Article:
The TTC may not always run on time, but at least it now has a bit more rhyme.
This week, poetry started to reappear on Toronto transit buses, subways and streetcars for the first time since 2012. That was the year that the much-loved “Poetry on the Way” breathed its last, after decorating the city’s public vehicles for more than a decade, since 1998.
The end of Poetry on the Way remains something of a literary mystery, but its beginning is well documented. It was the brainchild of Toronto resident and publisher Denis Deneau, who wanted to draw attention (and maybe even the odd paycheque) to poets, especially Canadian ones.
He in turn was probably inspired by Poems on the Underground, an initiative that began in the British capital in 1986 and continues to this day. Other cities took note, notably New York, which called its program Poetry in Motion, and Vancouver, whose Poetry in Transit turns 28 this year.
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Now Toronto is re-joining the club with Poems in Passage. Co-founders Addresse Haile and Latif Murji grew up in Scarborough and were in their high school years during the time that Poetry on the Way was happening.
“I took the TTC to school for a lot of my childhood,” says Haile, “and it was a beautiful way to kill time, feel inspired, whenever we saw poems. So super-fond memories for us was the biggest reason we did it.”
He adds: “We saw that the TTC felt a little bit darker, the whole city felt a little darker, post-pandemic. And it was the good memories we had seeing these poems on the way to school that encouraged us to try to bring it back.”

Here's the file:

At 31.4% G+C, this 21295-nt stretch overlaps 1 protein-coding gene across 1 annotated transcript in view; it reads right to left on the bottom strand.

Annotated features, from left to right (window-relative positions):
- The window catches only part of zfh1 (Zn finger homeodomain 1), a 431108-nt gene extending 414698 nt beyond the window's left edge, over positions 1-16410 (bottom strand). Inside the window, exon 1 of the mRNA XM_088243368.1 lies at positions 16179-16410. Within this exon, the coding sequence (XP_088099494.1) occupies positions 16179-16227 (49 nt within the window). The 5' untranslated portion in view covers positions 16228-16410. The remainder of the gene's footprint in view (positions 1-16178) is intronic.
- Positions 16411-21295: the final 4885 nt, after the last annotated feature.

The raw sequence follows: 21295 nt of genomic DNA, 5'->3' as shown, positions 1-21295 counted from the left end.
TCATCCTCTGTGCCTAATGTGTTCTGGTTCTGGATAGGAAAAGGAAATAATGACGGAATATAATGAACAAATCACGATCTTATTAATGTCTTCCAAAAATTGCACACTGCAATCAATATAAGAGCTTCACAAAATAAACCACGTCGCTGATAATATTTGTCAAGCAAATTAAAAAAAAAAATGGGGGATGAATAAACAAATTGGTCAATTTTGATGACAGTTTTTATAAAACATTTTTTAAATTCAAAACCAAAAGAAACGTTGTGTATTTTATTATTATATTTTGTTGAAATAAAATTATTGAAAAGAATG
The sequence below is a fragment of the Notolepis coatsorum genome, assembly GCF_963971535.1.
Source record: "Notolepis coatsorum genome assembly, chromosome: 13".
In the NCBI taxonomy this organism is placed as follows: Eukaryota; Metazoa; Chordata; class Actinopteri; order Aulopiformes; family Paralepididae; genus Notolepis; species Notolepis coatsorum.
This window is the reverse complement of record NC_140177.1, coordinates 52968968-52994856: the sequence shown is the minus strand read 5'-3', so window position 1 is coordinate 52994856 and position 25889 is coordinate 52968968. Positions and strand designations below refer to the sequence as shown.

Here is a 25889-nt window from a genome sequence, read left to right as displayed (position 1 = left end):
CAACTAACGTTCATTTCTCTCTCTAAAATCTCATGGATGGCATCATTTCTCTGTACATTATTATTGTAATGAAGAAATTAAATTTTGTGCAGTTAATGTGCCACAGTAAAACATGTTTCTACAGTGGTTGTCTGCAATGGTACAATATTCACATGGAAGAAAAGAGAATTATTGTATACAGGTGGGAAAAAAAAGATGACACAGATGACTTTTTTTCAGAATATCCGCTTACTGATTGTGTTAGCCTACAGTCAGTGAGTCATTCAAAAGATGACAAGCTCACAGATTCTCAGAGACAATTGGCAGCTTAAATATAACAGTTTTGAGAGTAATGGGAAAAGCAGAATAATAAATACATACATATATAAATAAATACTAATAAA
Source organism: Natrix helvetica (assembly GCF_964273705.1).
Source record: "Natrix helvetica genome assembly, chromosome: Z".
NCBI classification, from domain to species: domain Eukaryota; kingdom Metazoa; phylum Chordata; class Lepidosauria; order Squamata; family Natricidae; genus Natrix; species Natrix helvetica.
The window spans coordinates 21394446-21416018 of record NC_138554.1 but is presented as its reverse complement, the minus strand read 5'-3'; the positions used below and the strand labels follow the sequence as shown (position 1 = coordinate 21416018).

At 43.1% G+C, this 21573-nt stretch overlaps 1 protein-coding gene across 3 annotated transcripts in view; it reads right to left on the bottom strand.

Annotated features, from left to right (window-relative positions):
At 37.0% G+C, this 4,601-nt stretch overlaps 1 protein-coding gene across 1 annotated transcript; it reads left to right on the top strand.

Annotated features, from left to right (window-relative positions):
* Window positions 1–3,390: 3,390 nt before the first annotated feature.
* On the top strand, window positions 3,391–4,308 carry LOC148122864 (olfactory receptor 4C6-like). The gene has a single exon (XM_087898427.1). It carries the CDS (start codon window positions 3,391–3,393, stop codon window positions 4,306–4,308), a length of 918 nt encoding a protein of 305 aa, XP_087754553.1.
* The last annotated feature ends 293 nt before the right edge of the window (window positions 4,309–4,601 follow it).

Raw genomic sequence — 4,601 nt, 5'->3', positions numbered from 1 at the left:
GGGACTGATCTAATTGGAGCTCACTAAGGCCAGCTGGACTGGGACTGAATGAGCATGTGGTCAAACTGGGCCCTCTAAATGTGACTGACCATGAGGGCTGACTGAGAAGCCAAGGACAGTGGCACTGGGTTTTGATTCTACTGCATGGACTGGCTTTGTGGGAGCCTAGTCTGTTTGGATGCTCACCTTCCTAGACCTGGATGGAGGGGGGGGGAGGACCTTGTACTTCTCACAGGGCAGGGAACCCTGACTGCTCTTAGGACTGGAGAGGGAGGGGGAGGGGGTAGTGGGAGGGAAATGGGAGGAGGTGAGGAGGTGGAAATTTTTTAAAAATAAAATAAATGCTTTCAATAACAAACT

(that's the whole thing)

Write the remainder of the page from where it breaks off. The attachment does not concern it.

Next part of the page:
“We had a lot of great support from our partners,” says Murji. “It was almost a convergence of the right people and partners at the right time to make this spring to life.” Partners include the TTC (of course), the Aga Khan Museum, Toronto Poetry Slam and Pattison, the company that handles all vehicle and station advertising for the transit system.
The first year of Poems in Passage – and its founders hope there will be many more – features a dozen poems from a diverse group of writers. They include Footnotes for the Toronto Sky by Pujita Verma, an Indo-Canadian poet and illustrator; and the appropriately titled I text my love at Old Mill Station by Andrea Josic, whom the project’s website describes as “a queer, Mad, Bosnian-Canadian poet, performer, journalist, and arts educator based in the GTA.”
“Either a love letter to the city or themes of resilience and healing” is how Haile describes the selections, noting that research they did into New York’s transit poetry showed that heavy or overly sad poems didn’t sit as well with commuters as more upbeat fare. “Which intuitively makes sense but we were able to learn a bit from them,” he says.
The 12 poems in the collection will be printed up to 1,500 times and will appear on 75 per cent of the TTC’s fleet of buses, streetcars and subways.
“We really want everyone, all commuters, to have the opportunity to contemplate, to be inspired, and to even sit with the words of our featured artists,” says Murji. “They are representative of the diversity of out city, and that’s really important for us, to elevate those artists’ voices.”
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